Internal Radiation Treatment and Brachytherapy

In some cases, breast cancer can be treated most effectively using internal radiation. In this therapy, radioactive material is placed in or near the tumor. The most common form of internal radiation therapy for breast cancer is brachytherapy. In this procedure, catheters are used to deliver radioactive pellets to the tumor area, where they give off radiation for several days or weeks. One of the benefits of brachytherapy is that it has fewer side effects than external radiation.

Words to Know

A catheter is a long, flexible tube that is inserted into the body to deliver fluids or medication.

Two innovative types of brachytherapy used in breast cancer treatment include:

High-dose rate brachytherapy

If you have a fairly localized cancer that hasn’t yet spread extensively to surrounding tissue, you may be a candidate to receive high-dose rate, or HDR, brachytherapy after a lumpectomy.

3-D Animation

See a medical animation of how high-dose rate brachytherapy works.

In HDR brachytherapy, an oncologist uses high-technology imaging tools to look inside your body and implant a catheter in the tumor cavity, or the site of the lumpectomy. A sophisticated computer is then used to deliver powerful, radioactive pellets, or seeds, to the site through the catheter. At the end of the treatment session, the radioactive pellets are removed from the body through the catheter.

HDR brachytherapy allows oncologists to deliver very high doses of radiation to a localized area with little damage to surrounding healthy breast tissue. It also gives physicians the ability to precisely control the radiation dosage in different areas of the tumor site.

Benefits of HDR Brachytherapy

Unlike external radiation treatments, which typically take five to seven weeks, treatment with HDR brachytherapy takes just a few days. It may also have fewer side effects than traditional external radiation, such as burning or irritation to the skin.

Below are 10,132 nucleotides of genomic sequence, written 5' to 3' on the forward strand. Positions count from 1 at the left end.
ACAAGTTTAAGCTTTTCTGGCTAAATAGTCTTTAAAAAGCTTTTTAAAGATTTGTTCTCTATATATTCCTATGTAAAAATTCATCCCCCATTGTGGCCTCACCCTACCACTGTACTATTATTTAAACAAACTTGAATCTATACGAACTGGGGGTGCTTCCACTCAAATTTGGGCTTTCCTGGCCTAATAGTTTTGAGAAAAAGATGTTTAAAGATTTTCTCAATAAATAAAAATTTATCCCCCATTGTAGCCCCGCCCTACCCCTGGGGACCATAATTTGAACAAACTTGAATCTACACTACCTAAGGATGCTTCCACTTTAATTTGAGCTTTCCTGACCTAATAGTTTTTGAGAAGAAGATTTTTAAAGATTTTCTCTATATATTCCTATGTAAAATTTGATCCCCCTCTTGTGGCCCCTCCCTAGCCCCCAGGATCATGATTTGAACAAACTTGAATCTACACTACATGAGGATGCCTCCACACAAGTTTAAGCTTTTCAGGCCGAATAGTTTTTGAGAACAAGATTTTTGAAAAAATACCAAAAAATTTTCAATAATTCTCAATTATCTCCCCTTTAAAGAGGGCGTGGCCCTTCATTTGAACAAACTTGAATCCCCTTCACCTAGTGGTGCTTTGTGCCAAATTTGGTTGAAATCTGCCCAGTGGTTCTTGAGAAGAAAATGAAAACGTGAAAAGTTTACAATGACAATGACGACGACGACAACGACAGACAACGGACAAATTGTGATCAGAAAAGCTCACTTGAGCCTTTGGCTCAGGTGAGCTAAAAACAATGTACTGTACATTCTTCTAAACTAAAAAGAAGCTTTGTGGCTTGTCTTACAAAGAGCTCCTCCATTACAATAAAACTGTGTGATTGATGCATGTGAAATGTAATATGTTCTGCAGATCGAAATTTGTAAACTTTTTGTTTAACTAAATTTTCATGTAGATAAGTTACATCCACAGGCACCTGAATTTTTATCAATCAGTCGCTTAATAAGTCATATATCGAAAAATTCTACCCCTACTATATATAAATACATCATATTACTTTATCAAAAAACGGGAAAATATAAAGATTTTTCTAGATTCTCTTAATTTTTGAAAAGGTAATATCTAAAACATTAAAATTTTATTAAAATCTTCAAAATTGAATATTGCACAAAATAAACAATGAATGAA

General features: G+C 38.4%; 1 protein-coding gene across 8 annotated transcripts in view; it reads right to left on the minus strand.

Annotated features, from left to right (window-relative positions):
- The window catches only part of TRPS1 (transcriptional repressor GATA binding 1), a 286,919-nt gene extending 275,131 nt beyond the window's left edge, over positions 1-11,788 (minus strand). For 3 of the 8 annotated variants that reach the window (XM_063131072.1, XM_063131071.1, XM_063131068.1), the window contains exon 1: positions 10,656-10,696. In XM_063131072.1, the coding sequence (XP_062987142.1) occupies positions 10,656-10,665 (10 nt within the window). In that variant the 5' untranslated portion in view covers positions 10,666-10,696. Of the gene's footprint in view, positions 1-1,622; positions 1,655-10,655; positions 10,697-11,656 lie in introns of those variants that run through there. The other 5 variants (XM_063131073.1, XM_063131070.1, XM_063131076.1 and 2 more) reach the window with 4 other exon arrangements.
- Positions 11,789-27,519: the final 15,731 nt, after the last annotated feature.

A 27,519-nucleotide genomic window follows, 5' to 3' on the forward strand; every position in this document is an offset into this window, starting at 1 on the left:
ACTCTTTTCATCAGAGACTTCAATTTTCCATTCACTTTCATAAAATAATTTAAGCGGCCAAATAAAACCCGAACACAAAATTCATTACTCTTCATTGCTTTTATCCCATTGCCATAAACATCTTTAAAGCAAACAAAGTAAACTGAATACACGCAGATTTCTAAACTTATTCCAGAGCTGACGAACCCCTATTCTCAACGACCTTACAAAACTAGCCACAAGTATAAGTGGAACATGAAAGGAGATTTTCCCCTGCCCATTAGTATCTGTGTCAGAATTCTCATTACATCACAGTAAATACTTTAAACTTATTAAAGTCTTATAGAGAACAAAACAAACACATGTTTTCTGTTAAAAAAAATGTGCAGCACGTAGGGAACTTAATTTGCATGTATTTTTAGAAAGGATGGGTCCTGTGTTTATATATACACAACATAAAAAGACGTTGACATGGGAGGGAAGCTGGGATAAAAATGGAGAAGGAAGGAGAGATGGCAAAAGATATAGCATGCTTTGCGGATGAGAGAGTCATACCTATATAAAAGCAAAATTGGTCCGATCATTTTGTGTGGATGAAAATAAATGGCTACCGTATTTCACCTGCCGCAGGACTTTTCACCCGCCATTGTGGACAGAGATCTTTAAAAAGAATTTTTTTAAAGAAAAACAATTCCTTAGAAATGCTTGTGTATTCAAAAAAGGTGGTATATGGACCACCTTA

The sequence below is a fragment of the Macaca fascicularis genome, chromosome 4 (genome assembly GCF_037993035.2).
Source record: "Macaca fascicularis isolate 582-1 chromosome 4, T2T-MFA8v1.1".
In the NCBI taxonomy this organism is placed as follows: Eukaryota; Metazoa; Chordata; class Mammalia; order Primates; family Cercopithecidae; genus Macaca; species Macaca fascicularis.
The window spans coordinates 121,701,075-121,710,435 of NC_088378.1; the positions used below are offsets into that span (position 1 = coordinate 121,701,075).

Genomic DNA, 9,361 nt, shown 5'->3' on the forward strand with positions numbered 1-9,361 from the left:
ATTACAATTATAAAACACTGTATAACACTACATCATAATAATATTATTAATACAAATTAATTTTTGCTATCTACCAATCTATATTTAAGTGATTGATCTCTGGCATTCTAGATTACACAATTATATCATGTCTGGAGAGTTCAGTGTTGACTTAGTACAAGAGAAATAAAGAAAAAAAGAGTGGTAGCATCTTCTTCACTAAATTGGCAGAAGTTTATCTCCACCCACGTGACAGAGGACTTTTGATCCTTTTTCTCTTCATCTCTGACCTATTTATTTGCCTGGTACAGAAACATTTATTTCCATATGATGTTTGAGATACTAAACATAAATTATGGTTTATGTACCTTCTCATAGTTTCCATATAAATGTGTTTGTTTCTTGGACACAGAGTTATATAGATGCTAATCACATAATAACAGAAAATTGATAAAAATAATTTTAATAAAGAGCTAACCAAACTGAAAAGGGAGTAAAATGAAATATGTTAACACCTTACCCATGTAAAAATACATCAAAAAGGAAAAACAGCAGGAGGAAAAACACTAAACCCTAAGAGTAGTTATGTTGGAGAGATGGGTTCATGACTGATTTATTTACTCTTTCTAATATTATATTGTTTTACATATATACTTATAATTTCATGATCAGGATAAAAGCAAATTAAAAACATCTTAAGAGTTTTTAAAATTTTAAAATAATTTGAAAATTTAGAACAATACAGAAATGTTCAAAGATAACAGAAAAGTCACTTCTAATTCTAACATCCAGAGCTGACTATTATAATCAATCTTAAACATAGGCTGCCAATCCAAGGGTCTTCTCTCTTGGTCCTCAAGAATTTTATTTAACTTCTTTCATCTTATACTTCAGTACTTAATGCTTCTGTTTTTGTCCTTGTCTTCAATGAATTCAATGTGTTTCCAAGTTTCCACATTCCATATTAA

A lumpectomy combined with HDR brachytherapy may be used in place of a mastectomy in some cases, allowing people with localized cancer to preserve more of their natural breast tissue. However, because it’s not an appropriate treatment for all people with breast cancer, you’ll need to discuss whether it’s an option for you with your oncologist.

MammoSite® radiation therapy

MammoSite® radiation therapy, or MRT, is a less invasive form of brachytherapy. A balloon catheter is inserted in the area of the breast where the tumor was removed. Once inserted, the balloon is expanded and radiation is delivered with a tiny bead attached to a wire, irradiating the area surrounding the cavity where the tumor was taken out. This is in contrast to traditional brachytherapy for breast cancer, which can involve the surgical implantation of up to 24 catheters.

Hear Dr. Bernard Eden of Cancer Treatment Centers of America explain how MRT works.

MRT is most often used after a lumpectomy to prevent a cancer recurrence. Because a lumpectomy may leave behind a few undetectable cancer cells, MRT may be used to try to destroy any cancer cells that remain after surgery, while minimizing radiation exposure to healthy breast tissue.

You can typically receive MRT as an outpatient. Most people have two treatments a day for five days. That’s significantly less than the five to seven weeks required to receive external radiation therapy for breast cancer.

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